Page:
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Kaya Executive Chef Dives into Deep Waters

August 11, 2008

By Karin Welzel

Chef Danielle Cain knows what it’s like to be thrown into the fire.

She had just started an internship at Casbah restaurant in Shadyside to earn her remaining credits from the Pittsburgh Institute of Culinary Arts (now the Pennsylvania Culinary Institute) for graduation in 2000. Having been an art history major at the University of Pittsburgh before entering culinary school, she had had little experience in a professional kitchen.

Derek Stevens — who helped to found Eleven Contemporary Kitchen in the Strip District and later became its executive chef — was working at Casbah at the time and became sort of a “team leader” to Cain and some of big Burrito Group’s brightest: corporate chef Bill Fuller, Jamie Achmoody, Brandy Stewart and Eric “Spuds” Wallace.

“Those were my first chefs,” Cain says. “My career started out with the best. It was fun and exciting.”

The Uniontown native, who grew up in Pittsburgh and Arizona, eventually was promoted to sous chef, a title she held for four years before taking time out to have a baby.

Cain returned to big Burrito Group to work at Soba and was sous chef for three years. She was promoted to Kaya’s executive chef position in March.

Kaya’s cuisine focuses on the Caribbean, South America and the Pacific. “(The restaurant) has more of a laid-back atmosphere than at Soba,” she says. Part of her goal is to “start simplifying flavors.”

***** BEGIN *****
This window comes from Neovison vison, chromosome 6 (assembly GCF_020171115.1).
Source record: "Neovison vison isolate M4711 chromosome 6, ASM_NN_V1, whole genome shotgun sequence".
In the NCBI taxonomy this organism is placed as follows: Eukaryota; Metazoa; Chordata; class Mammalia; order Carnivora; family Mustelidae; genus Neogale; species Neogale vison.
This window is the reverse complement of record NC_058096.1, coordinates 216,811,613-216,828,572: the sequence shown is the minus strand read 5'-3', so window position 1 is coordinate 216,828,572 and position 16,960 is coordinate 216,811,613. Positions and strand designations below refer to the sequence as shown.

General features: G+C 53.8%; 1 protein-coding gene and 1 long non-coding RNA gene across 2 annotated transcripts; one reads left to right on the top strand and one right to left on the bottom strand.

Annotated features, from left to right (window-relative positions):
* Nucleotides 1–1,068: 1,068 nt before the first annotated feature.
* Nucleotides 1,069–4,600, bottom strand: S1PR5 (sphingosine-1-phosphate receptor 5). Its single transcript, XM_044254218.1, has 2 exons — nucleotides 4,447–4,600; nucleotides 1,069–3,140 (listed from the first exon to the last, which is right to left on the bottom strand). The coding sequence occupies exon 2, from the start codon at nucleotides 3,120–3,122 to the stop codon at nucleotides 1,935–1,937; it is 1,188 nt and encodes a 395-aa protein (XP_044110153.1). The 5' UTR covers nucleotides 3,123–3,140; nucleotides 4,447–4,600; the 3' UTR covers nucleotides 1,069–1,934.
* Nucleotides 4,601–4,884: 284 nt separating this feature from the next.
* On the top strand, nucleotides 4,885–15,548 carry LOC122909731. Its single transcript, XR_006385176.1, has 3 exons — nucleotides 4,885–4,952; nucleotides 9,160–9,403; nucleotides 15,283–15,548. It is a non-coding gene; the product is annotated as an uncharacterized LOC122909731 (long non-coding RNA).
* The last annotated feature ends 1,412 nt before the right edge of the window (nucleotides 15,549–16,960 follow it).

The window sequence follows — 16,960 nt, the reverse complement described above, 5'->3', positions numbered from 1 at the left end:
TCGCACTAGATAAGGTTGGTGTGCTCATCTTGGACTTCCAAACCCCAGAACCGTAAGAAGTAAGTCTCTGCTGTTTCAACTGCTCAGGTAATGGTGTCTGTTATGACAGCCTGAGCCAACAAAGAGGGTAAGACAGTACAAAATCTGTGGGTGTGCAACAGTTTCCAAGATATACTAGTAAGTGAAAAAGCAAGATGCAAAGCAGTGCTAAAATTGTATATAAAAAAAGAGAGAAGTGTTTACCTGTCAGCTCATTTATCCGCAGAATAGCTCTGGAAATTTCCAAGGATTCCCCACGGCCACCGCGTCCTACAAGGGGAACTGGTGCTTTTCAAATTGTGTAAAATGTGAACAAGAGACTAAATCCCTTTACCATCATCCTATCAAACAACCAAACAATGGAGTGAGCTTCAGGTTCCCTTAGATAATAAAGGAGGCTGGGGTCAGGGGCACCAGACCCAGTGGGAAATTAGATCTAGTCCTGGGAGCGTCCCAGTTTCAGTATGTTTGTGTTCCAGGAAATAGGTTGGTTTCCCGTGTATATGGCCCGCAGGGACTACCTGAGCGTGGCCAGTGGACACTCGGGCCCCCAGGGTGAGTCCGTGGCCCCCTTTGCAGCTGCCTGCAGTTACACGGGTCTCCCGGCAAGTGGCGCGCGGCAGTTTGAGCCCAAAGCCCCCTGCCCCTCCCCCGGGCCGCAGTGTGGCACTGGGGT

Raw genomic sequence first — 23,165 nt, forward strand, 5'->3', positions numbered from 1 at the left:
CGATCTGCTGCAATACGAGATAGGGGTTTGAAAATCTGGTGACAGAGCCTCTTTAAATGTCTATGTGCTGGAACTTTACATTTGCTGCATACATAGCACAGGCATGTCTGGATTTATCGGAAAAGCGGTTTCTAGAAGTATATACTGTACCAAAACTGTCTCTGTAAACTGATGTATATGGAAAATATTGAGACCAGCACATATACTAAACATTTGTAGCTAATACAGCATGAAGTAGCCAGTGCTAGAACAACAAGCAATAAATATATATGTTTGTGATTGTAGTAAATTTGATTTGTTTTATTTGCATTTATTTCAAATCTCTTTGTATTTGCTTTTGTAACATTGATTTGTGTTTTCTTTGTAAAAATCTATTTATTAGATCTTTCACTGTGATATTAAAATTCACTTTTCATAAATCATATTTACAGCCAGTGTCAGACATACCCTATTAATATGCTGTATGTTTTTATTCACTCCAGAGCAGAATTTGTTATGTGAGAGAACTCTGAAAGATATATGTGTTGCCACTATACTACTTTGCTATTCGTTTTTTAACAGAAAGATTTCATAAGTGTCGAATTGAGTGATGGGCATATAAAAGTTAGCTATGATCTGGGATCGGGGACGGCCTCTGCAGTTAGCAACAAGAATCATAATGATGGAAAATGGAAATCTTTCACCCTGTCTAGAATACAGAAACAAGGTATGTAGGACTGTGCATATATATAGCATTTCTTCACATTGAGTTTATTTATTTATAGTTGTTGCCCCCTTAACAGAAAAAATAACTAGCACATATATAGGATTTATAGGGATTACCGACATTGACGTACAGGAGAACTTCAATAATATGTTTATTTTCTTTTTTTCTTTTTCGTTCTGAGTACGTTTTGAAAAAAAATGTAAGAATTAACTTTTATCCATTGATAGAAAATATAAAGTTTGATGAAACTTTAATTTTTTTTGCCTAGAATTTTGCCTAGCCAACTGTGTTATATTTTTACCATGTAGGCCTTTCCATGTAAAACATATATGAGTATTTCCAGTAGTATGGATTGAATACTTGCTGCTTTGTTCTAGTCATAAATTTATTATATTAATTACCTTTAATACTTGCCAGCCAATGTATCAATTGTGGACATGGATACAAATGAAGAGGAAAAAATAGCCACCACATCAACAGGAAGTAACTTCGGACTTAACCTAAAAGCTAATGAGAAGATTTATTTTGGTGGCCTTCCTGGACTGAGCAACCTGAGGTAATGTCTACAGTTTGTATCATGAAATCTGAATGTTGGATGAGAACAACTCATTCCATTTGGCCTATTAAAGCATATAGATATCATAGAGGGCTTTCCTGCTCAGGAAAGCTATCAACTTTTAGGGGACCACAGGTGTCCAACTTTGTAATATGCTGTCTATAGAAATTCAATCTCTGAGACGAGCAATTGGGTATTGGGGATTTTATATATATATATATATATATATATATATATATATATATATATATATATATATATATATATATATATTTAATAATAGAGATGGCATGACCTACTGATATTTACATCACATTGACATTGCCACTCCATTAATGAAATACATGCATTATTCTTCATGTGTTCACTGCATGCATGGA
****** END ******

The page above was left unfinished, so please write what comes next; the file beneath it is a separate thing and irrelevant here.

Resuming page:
“As chefs, we want to be super cool and hip,” Cain says, “but when it comes down to it, you don’t need a lot” of fuss.

Kaya’s menu features seaside ingredients, such as shellfish and fish, as well as beef, chicken and pork. There is a good variety of vegetarian items, including Jamaican Green Curry Vegetables, with potatoes, zucchini, greens, cauliflower, pineapple, mushrooms, carrots, sugar snap peas, tomatoes and saffron rice.

“This time of the year is so fun because the farmers come to the back door,” Cain says.

Other vegetarian items are Tofu Cracklins, Avocado Tempura, Lentil and Corn Beignets, Grilled Asparagus Torta, and Tempura Battered Chile Relleno. The kitchen prepares a vegetarian prix-fixe dinner every third Wednesday of the month.

Other items include a Cuban Sandwich, Kaya Angus Burger, Park Farms Chicken Breast and Spice Crusted Pork Tenderloin. One of the best-sellers is a recipe for pan roasted halibut with zucchini fritters, which Cain shared with Cooking Class.

Pan Roasted Halibut with Zucchini Fritters and a Local Bean Salad with Lime Vinaigrette

This item appears on the Kaya menu as North American Halibut. At the restaurant, it is served with a Peppadew relish. Peppadew is a savory fruit with a sweet-spicy flavor.

To toast the curry powder, place it in a saute pan over medium- low heat or in a 350-degree oven, stirring regularly, until it is a fairly dark brown color. Turn out onto a cool surface when it is done to stop the cooking process.

Look for Pennsylvania Simply Sweet onions at farmers markets. To avoid skin burns, wear rubber gloves when working with hot peppers, then thoroughly wash the gloves afterward. Do not touch your eyes or face.

For the Zucchini Fritters:

4 green zucchini

4 yellow zucchini

Grated zest of 4 lemons

3 tablespoons grated fresh gingerroot

3 tablespoons freshly grated horseradish

2 tablespoons minced garlic

2 tablespoons toasted curry powder